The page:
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Tag Archives: Julia Devilla

Taxidermy & Contemporary Art

Troy Emery’s exhibition “from far away” at Craft Victoria reminded me that taxidermy and contemporary art are currently very close at least in Melbourne. Not that Emery uses any real animals in his work – he creates unreal animals. Troy Emery covers high density foam taxidermy mannequin with a rainbow of polyester pom poms, or in the case of from far away, a small dog form covered in rayon tassels. From far away is the star of the show, although the bear is bigger. There are some good visual gags in his work, the small dog, Listening, a reference to the dog on the label of His Masters Voice (HMV). (You can see the taxidermy art of Troy Emery on Art Nation on the ABC.)

As if I needed reminding that taxidermy and Melbourne contemporary art are currently very close after visiting “Melbourne Now” at the NGV. Greeting visitors on the stairs is the automated waving taxidermy cat by Greatest Hits collective, Untitled 2012.

Julia de Villa’s installation, Degustation at Melbourne Now is over the top and great. There is so much detail, the inlayed red glittering ‘blood’ on the cutlery; her jewellery studies at RMIT proving useful. The baroque paintings on the walls of the room emphasis the baroque sense of popularism, sensationalism and spectacle in de Villa’s art. I spent sometime in there sketching and looking at the layout of Degustation – making use of the elegant sketching materials provided by the NGV.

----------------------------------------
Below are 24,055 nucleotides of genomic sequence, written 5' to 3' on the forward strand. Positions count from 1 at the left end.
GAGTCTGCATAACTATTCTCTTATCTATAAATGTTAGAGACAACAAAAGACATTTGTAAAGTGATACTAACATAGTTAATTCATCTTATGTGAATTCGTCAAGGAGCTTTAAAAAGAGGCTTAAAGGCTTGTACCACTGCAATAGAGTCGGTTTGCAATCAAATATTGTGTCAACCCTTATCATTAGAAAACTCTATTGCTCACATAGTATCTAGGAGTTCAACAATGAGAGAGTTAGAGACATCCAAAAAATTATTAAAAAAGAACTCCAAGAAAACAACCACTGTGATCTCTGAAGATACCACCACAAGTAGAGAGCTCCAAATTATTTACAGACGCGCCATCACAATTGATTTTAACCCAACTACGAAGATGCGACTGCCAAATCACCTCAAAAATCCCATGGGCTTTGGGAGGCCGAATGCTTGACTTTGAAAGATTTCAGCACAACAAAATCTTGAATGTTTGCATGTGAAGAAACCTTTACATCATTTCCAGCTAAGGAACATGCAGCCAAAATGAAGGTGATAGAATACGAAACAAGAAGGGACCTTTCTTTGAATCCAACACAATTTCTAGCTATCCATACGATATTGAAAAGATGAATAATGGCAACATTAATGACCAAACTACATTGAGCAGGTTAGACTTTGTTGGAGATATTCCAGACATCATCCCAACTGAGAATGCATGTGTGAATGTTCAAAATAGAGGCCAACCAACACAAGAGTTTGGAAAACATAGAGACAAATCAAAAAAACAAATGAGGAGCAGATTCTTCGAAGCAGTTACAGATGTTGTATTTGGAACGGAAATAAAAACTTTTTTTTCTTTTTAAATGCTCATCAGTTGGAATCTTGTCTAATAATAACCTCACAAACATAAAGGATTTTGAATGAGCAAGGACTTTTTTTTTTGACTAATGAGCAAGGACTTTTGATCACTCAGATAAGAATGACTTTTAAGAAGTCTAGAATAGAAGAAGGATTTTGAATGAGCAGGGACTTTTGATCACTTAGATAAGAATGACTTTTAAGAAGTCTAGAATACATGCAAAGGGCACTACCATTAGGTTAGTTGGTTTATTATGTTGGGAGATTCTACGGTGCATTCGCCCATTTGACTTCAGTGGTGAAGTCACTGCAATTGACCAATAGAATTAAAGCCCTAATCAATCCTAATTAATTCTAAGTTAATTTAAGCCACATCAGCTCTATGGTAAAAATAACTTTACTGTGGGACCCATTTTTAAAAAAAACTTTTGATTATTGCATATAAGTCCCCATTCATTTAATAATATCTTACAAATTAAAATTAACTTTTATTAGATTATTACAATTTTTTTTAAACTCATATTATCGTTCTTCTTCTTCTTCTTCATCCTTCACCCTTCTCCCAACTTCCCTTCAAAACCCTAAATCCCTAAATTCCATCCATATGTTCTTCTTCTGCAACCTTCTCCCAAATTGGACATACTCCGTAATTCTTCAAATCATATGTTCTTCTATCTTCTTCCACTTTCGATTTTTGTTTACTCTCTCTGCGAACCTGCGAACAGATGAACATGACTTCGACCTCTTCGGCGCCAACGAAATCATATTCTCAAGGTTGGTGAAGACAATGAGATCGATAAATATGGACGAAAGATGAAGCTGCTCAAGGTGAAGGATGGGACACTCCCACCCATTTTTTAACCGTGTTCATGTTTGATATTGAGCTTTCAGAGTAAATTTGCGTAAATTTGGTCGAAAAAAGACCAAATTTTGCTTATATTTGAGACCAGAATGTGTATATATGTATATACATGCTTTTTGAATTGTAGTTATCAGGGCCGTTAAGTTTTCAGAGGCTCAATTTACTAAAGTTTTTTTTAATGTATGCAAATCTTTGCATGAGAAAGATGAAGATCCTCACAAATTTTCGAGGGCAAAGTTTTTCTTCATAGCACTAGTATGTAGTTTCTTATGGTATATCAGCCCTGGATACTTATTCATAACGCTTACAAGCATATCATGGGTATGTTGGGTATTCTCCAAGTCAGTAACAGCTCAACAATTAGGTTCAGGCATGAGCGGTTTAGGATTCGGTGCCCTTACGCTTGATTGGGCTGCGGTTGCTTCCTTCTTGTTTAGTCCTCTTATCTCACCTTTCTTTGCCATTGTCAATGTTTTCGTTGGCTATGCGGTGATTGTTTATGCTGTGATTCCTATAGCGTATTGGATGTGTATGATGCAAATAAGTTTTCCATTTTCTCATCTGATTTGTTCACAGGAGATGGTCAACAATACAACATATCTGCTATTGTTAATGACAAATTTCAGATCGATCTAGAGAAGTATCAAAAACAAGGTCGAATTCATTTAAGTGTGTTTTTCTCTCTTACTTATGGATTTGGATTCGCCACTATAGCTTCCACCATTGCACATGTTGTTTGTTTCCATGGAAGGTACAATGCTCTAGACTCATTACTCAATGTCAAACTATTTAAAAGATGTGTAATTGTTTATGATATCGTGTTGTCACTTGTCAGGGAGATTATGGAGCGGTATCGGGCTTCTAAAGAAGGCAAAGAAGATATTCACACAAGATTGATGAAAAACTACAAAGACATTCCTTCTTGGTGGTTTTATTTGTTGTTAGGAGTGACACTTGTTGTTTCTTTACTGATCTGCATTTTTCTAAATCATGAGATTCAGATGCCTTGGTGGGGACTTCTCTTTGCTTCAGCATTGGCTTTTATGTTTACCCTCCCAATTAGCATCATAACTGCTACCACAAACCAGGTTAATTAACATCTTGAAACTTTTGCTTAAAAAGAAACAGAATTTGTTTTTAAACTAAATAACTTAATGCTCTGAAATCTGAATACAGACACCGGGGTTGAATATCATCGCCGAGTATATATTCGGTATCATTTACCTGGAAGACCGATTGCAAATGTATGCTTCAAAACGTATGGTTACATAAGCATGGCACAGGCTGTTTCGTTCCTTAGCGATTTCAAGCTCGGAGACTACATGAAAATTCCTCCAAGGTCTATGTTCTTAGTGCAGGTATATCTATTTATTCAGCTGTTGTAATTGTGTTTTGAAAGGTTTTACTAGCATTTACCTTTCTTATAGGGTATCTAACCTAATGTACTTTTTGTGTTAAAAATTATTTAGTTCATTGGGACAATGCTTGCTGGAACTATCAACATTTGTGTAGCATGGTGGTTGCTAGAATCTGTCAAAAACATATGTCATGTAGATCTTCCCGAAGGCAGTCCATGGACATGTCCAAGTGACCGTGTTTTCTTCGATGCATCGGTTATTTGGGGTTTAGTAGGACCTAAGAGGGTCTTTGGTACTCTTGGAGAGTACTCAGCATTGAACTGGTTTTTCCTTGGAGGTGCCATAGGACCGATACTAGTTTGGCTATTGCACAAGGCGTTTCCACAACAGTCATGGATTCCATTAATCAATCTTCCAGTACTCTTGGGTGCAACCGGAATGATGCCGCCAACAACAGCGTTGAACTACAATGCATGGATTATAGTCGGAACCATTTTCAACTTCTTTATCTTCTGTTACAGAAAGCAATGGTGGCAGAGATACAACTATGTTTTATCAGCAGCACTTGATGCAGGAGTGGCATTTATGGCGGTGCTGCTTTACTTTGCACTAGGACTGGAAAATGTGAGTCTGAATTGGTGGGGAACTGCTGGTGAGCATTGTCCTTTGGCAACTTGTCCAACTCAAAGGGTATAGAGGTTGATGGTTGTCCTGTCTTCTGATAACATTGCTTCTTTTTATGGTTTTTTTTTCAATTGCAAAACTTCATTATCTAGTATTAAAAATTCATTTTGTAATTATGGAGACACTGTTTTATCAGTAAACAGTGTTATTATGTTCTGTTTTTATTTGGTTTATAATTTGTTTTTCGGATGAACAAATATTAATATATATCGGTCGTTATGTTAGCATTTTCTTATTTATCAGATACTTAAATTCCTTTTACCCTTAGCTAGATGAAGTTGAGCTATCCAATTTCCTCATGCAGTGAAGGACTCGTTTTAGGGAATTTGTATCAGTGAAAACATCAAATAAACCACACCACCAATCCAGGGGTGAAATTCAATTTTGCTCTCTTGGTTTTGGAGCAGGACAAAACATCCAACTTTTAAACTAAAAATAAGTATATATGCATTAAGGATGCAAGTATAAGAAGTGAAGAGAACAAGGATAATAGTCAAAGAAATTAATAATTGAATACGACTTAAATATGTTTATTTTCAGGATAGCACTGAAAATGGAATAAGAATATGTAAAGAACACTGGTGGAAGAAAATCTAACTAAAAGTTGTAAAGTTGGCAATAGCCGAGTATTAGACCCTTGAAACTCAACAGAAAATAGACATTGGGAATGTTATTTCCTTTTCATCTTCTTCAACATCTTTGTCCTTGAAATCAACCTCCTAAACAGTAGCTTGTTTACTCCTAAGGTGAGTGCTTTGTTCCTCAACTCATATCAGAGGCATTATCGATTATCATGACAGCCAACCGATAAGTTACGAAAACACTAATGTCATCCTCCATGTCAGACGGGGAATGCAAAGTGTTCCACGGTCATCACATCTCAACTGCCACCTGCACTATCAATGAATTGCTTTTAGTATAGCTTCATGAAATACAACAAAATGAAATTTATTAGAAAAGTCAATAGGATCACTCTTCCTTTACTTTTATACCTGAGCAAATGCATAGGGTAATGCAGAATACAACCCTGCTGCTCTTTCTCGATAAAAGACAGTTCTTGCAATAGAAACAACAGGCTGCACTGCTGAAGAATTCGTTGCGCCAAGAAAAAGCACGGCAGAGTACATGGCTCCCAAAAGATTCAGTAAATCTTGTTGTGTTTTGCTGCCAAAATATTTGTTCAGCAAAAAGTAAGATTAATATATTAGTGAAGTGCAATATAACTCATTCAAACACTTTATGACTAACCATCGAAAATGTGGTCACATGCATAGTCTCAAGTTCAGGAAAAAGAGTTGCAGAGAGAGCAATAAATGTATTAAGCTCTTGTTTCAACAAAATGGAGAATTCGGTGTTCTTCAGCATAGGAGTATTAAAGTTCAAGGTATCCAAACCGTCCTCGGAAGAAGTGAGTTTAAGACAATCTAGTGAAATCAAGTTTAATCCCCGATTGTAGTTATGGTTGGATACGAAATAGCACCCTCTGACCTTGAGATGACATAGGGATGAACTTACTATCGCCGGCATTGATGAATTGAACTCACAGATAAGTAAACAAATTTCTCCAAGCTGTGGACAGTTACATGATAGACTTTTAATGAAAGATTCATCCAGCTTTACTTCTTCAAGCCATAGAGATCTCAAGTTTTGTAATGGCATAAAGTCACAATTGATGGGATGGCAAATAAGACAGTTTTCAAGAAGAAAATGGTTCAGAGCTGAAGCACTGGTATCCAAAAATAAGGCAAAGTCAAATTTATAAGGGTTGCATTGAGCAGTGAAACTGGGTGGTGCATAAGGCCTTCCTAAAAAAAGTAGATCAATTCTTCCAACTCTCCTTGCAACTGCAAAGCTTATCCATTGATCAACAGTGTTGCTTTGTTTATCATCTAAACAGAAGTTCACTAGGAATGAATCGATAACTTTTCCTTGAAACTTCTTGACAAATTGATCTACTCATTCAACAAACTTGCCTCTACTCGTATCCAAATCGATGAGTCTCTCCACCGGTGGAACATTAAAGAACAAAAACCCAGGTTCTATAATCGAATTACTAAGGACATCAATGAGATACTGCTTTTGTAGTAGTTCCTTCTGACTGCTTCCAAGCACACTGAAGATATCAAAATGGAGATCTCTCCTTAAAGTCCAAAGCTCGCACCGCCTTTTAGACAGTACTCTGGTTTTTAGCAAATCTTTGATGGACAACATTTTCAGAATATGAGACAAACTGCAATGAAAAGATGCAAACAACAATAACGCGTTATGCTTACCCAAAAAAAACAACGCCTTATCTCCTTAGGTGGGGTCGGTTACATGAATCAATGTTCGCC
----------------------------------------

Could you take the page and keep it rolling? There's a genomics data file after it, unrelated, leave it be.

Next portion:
I could include Natalie Ryan’s flock covered taxidermy mannequins and Marion Drews’s haunting photography of roadkill into this survey. I keep on thinking about why taxidermy is big at the moment. Not forgetting that there is a big difference between the gothic splendour and horror of de Villa’s taxidermy of real baby animals and Emery’s or Ryan’s entirely fake use of taxidermy mannequins.

There is something kitsch or corny or sentimental about most taxidermy; these are aesthetics that modernism eschewed but are now being explored again. Taxidermy is from another time, a recent but largely forgotten past when hunting was admired, before Bambi, The Deer Hunter and The Texas Chainsaw Massacre.

I have done some taxidermy in my time; in the mid-1970s I went on a tour of the Zimmerman taxidermy factory in Nairobi Kenya. Zimmerman’s was huge, they would taxidermy anything, including elephants. The smell of the tanning animal hides was truly obnoxious (I am not surprise that Julia de Villa is a vegan). For me the smell was tempered with the revelation that they were making clay models to cast forms for insides of the animals. (For more on Zimmerman Ltd see Nairobi’s The Daily Nation.)

Is ‘mannequin’ really the right word given that these are animal forms?

P.S.  The mix of taxidermy and contemporary is not just a Melbourne phenomena there is the British artists Polly Morgan and Tessa Farmer, works mostly with dead insects but may be some taxidermy amongst her work. In 2010 the Museum of Art and Design in NYC had an exhibition: ”Dead or Alive- Nature becomes Art” that featured over 30 artists who used organic material in the art; feathers, bones, silkworm cocoons, plant materials, and hair. It did include some taxidermy art with American artist, Keith W. Bentley’s Cauda Equina, 1995-2007 but there was more work with animal and bird skeletons in the exhibition. (Thanks Tanya)

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Melbourne Now